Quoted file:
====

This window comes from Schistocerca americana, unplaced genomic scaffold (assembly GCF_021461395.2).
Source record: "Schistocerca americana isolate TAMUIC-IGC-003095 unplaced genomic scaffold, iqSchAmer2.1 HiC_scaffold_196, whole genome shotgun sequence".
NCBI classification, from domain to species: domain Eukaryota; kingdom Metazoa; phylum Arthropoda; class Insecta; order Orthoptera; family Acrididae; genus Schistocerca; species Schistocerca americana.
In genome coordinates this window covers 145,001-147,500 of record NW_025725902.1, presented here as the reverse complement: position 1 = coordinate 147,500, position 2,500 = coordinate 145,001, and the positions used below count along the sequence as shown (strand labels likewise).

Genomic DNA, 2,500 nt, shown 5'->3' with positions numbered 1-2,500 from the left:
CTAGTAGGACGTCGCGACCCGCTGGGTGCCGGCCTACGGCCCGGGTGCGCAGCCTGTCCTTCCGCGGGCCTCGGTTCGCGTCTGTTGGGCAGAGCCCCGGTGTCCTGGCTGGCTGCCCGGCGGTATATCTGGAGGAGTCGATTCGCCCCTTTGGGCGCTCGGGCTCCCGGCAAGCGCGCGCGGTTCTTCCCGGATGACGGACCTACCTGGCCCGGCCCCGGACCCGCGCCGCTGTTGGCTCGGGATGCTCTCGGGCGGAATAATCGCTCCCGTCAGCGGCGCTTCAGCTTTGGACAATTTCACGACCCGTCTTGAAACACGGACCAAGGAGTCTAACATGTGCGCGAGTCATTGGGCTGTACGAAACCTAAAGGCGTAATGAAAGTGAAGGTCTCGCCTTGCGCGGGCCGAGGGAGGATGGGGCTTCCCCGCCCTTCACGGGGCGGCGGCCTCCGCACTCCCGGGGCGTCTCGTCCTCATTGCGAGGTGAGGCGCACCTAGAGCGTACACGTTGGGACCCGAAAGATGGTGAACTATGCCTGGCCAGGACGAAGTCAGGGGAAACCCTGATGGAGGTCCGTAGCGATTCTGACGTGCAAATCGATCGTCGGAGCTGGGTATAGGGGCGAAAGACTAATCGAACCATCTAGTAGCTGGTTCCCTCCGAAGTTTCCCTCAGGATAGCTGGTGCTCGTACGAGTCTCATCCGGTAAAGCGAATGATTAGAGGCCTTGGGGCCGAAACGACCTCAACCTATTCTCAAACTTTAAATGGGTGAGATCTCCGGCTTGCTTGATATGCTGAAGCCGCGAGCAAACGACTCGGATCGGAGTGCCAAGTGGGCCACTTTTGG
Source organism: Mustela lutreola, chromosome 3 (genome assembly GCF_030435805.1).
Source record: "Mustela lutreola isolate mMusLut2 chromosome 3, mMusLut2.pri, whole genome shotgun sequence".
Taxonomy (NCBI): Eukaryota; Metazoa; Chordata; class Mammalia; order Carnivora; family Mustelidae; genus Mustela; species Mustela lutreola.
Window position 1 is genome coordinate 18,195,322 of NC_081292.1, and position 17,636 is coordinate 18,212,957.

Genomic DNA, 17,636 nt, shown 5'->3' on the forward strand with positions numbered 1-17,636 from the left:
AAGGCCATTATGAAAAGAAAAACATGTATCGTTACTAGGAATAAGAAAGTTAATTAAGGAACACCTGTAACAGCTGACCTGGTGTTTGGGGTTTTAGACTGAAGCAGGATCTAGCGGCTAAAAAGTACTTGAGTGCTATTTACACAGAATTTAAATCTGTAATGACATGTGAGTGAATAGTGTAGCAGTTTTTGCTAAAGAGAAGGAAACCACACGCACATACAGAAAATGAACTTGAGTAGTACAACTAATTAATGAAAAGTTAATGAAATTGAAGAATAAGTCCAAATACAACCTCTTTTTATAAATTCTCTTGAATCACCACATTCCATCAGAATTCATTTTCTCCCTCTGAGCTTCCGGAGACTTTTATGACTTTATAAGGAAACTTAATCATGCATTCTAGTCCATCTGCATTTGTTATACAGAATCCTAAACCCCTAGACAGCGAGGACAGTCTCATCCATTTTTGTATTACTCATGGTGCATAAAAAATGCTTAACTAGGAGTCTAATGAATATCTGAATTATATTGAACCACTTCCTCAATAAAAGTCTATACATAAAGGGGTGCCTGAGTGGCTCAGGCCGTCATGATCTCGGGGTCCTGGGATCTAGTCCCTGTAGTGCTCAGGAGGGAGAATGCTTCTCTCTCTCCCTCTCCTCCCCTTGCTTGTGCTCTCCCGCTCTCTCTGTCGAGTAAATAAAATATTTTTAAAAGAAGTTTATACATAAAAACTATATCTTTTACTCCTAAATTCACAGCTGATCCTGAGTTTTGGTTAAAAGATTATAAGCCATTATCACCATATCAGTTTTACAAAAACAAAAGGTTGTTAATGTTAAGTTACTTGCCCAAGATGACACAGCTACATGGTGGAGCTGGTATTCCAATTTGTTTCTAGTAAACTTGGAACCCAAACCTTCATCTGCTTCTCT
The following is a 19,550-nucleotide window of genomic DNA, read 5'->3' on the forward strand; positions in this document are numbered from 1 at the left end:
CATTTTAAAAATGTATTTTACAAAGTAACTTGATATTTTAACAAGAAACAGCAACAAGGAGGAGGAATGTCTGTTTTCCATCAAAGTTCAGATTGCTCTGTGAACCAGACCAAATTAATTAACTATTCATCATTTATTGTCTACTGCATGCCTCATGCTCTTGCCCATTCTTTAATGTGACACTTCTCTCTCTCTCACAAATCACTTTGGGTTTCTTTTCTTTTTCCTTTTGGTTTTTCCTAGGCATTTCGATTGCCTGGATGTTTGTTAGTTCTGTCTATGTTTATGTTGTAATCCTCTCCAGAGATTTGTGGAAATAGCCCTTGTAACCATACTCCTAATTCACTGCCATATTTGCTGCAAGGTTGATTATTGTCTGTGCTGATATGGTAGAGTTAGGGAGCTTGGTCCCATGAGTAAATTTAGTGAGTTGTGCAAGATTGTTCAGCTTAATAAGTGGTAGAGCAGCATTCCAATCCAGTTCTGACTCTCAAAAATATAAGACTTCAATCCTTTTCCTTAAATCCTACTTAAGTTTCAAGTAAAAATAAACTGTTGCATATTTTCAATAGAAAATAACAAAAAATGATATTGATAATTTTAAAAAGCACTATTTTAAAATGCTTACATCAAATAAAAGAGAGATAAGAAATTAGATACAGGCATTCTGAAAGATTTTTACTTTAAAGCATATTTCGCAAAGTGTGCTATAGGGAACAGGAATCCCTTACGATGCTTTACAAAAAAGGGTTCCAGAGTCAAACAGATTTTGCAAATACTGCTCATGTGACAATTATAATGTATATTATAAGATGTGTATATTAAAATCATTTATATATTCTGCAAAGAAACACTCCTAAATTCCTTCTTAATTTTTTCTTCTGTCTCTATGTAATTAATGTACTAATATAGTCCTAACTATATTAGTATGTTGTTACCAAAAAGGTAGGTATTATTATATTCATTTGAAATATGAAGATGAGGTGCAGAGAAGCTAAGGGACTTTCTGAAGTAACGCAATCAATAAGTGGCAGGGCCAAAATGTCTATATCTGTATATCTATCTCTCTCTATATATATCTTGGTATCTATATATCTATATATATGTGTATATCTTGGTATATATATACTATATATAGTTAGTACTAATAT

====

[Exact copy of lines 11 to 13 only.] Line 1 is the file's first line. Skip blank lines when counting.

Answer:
Genomic DNA, 17,636 nt, shown 5'->3' on the forward strand with positions numbered 1-17,636 from the left:
AAGGCCATTATGAAAAGAAAAACATGTATCGTTACTAGGAATAAGAAAGTTAATTAAGGAACACCTGTAACAGCTGACCTGGTGTTTGGGGTTTTAGACTGAAGCAGGATCTAGCGGCTAAAAAGTACTTGAGTGCTATTTACACAGAATTTAAATCTGTAATGACATGTGAGTGAATAGTGTAGCAGTTTTTGCTAAAGAGAAGGAAACCACACGCACATACAGAAAATGAACTTGAGTAGTACAACTAATTAATGAAAAGTTAATGAAATTGAAGAATAAGTCCAAATACAACCTCTTTTTATAAATTCTCTTGAATCACCACATTCCATCAGAATTCATTTTCTCCCTCTGAGCTTCCGGAGACTTTTATGACTTTATAAGGAAACTTAATCATGCATTCTAGTCCATCTGCATTTGTTATACAGAATCCTAAACCCCTAGACAGCGAGGACAGTCTCATCCATTTTTGTATTACTCATGGTGCATAAAAAATGCTTAACTAGGAGTCTAATGAATATCTGAATTATATTGAACCACTTCCTCAATAAAAGTCTATACATAAAGGGGTGCCTGAGTGGCTCAGGCCGTCATGATCTCGGGGTCCTGGGATCTAGTCCCTGTAGTGCTCAGGAGGGAGAATGCTTCTCTCTCTCCCTCTCCTCCCCTTGCTTGTGCTCTCCCGCTCTCTCTGTCGAGTAAATAAAATATTTTTAAAAGAAGTTTATACATAAAAACTATATCTTTTACTCCTAAATTCACAGCTGATCCTGAGTTTTGGTTAAAAGATTATAAGCCATTATCACCATATCAGTTTTACAAAAACAAAAGGTTGTTAATGTTAAGTTACTTGCCCAAGATGACACAGCTACATGGTGGAGCTGGTATTCCAATTTGTTTCTAGTAAACTTGGAACCCAAACCTTCATCTGCTTCTCT
The following is a 19,550-nucleotide window of genomic DNA, read 5'->3' on the forward strand; positions in this document are numbered from 1 at the left end: